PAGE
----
The Orioles send players to the Surprise Saguaros along with the Boston Red Sox, Cleveland Indians, Milwaukee Brewers, and Texas Rangers. Bowie manager Gary Kendall and Aberdeen pitching coach Alan Mills will be overseeing the squad, which includes other teams' notable prospects: Taylor Jungman (MIL), Garin Cecchini (BOS), Ryan Rua (TEX), and Tony Wolters (CLE). You can find all of the information you need about the AFL at their home page here.
In this post, we'll briefly focus on the position players that the Orioles are sending. The collection of players they are sending this year falls fully in the need-more-playing-time camp. They include:
- Michael Ohlman, catcher
- Jonathan Schoop, second baseman
- Henry Urrutia, outfield
- Dariel Alvarez, outfield
Michael Ohlman, catcher
22 yo (12/14/1990)
Ohlman was one of the bonus babies back in the somewhat infamous draft where Joe Jordan selected Matt Hobgood over Zack Wheeler and explained it as a belief in Hobgood's character over Wheeler's potential. Ohlman was a selection in the 11th round who fell due to signability concerns. He profiled as a catcher or corner outfielder depending on how his mechanics behind the plate cleaned up. Ohlman's loud tool was his power which was considered plus to plus-plus. The concern there was that he had some recognition issues.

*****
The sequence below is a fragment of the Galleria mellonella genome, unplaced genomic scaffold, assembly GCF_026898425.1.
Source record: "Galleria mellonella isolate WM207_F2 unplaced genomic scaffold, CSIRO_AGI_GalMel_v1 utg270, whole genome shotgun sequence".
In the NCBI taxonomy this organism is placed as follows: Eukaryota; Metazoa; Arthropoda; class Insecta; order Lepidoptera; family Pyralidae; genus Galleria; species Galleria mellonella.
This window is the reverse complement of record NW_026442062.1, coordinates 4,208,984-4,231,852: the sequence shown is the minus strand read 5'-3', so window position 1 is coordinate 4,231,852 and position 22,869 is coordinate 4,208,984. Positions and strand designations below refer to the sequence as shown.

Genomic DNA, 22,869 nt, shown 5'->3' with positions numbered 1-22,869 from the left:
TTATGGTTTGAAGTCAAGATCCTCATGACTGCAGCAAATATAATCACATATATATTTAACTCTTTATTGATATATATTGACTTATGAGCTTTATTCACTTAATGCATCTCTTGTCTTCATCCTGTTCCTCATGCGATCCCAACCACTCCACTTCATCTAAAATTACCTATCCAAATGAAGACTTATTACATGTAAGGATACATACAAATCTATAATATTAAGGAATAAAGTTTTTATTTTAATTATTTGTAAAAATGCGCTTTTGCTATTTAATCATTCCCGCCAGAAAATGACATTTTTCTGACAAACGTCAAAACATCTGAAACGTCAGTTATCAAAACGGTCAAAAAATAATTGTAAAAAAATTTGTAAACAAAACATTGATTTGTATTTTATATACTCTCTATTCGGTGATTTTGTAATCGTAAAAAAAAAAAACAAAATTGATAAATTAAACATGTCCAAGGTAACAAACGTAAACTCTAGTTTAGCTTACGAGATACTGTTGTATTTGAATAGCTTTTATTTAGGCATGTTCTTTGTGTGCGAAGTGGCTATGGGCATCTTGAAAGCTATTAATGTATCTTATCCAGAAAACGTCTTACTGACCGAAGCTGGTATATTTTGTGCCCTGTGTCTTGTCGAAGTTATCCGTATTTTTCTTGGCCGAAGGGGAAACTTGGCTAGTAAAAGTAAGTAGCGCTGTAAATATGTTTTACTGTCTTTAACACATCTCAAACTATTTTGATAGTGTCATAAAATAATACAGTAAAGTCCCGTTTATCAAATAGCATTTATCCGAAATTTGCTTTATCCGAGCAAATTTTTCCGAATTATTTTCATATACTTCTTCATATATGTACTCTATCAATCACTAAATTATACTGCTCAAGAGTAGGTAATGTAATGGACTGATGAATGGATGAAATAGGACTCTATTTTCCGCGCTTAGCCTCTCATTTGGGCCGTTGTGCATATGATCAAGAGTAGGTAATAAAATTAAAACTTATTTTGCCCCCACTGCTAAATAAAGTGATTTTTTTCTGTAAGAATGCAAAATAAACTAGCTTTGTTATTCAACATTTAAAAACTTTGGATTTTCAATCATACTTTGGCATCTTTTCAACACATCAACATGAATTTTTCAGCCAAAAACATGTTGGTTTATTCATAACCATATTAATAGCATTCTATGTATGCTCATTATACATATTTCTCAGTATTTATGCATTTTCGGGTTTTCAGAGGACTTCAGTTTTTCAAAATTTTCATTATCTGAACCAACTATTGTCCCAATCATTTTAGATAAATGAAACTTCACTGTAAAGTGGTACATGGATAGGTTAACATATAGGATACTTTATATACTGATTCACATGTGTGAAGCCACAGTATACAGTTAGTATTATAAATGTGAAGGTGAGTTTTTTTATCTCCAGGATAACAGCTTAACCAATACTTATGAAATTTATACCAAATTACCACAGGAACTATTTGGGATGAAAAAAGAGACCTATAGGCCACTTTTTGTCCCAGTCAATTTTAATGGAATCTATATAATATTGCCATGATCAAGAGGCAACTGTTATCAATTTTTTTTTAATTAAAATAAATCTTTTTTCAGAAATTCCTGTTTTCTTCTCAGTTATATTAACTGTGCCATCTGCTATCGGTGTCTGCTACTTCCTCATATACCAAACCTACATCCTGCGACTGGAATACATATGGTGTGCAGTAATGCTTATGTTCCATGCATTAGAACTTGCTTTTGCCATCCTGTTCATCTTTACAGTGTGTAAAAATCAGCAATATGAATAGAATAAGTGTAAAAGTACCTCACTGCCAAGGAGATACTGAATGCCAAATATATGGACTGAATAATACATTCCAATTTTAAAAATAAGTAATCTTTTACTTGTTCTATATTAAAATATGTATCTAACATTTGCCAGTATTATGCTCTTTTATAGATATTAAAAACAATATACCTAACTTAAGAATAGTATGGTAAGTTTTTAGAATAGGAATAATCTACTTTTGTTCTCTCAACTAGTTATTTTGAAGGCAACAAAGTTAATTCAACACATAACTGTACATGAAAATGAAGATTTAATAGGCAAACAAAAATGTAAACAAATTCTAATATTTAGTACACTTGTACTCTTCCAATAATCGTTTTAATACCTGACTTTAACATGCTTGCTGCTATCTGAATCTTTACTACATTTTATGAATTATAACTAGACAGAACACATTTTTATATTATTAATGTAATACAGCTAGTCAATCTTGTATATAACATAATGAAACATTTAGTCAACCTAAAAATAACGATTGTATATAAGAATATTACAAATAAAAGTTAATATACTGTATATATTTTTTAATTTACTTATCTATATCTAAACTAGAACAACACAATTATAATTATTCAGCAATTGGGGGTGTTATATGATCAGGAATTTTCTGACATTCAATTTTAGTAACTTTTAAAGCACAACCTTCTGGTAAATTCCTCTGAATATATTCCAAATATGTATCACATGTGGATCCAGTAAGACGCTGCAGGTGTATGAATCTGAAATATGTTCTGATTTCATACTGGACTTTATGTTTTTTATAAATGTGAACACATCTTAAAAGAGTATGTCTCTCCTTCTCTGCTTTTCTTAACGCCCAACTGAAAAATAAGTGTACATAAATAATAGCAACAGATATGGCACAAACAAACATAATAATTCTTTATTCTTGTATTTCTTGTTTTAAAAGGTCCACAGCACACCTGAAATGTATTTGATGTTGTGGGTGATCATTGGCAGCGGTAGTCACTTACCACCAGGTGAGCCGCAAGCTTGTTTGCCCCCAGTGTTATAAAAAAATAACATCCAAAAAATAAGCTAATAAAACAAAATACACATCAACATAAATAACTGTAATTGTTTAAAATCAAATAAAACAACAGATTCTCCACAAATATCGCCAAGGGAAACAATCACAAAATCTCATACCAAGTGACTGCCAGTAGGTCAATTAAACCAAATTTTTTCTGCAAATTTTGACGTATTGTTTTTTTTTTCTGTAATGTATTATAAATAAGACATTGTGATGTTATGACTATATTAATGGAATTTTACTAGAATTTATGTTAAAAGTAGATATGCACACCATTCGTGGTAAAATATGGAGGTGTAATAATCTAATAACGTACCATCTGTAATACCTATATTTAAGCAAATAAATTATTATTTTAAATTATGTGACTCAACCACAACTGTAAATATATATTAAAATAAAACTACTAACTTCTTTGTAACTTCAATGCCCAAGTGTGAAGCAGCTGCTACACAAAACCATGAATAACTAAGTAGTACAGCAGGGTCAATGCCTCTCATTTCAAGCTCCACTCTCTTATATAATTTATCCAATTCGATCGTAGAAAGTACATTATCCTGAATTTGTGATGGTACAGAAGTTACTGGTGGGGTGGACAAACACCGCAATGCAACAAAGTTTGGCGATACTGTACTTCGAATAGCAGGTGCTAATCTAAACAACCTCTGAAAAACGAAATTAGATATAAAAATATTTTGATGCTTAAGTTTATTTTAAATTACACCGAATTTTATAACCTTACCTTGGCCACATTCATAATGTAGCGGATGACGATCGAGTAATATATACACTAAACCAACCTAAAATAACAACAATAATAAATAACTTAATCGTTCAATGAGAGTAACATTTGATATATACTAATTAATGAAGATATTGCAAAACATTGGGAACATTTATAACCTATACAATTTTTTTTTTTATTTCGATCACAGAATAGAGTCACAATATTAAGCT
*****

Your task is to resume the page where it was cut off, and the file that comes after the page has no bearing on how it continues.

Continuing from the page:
2010 and 2011 were such difficult years for Ohlman with his defense very much a work in progress and his power not showing up in games that he fell off the radar for more talent evaluators. Last year, however, illustrated that he could bump up her contact rate and showed some secondary power. This season, he moved up a level and maintained that contact rate as well as his walk rate. Even more impressive is that a good number of those doubles turned into home runs.